17 July 2018
Bronchiectasis is a debilitating disease with chronic airway infection. Proteobacteria, the dominant phylum, can be detected with high-throughput sequencing.
We sampled sputum, split for culture and 16srRNA sequencing, from 106 patients with stable bronchiectasis and 17 healthy subjects. Paired sputa from 22 bronchiectasis patients were collected during exacerbations and convalescence.
Forty-five, 41, and 20 patients with clinically stable bronchiectasis had isolated Pseudomonas aeruginosa (PA), other potentially pathogenic microorganisms, and commensals at the initial visit, respectively. The PA group (but not other groups) demonstrated significantly greater relative abundance of Proteobacteria, and lower Shannon–Wiener Diversity Index, Simpson Diversity Index, and richness compared with healthy subjects. Pseudomonas was the dominant genus that discriminated bronchiectasis patients (particularly in the PA group) from healthy subjects. Compared with baseline levels, Proteobacteria community compositions in the PA group, but not in other groups, were more resilient during exacerbations and convalescence.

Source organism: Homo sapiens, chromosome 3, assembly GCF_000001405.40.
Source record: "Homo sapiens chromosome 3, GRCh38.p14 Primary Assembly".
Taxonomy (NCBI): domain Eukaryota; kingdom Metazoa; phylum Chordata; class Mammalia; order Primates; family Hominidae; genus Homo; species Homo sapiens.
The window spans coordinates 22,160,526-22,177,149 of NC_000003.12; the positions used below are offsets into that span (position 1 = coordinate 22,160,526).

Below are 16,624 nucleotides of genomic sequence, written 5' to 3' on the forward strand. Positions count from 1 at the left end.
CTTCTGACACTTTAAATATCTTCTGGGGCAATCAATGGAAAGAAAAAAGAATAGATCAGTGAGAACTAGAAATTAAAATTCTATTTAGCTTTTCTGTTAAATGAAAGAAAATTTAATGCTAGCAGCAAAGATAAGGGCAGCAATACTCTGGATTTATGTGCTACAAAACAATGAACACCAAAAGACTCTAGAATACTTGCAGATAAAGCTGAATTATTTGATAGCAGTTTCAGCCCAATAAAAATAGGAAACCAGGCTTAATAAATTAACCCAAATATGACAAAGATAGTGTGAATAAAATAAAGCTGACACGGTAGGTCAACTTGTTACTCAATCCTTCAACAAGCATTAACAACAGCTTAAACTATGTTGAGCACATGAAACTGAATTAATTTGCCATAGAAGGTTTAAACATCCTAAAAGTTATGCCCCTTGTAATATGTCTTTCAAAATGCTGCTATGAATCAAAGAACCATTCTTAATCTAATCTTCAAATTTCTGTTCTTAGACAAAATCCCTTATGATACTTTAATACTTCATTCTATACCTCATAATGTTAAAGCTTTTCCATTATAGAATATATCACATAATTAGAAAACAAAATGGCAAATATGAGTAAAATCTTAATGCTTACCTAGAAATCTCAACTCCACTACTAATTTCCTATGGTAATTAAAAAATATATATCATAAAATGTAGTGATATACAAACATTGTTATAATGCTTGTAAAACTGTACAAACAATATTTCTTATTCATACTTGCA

Proteobacteria community compositions could be partially reflected by conventional sputum bacterial culture. Significantly altered Proteobacteria community compositions – particularly, the increased relative abundance of Pseudomonas and diminished community diversity – represent critical targets for novel interventions to restore normal airway microen-vironment in patients with bronchiectasis.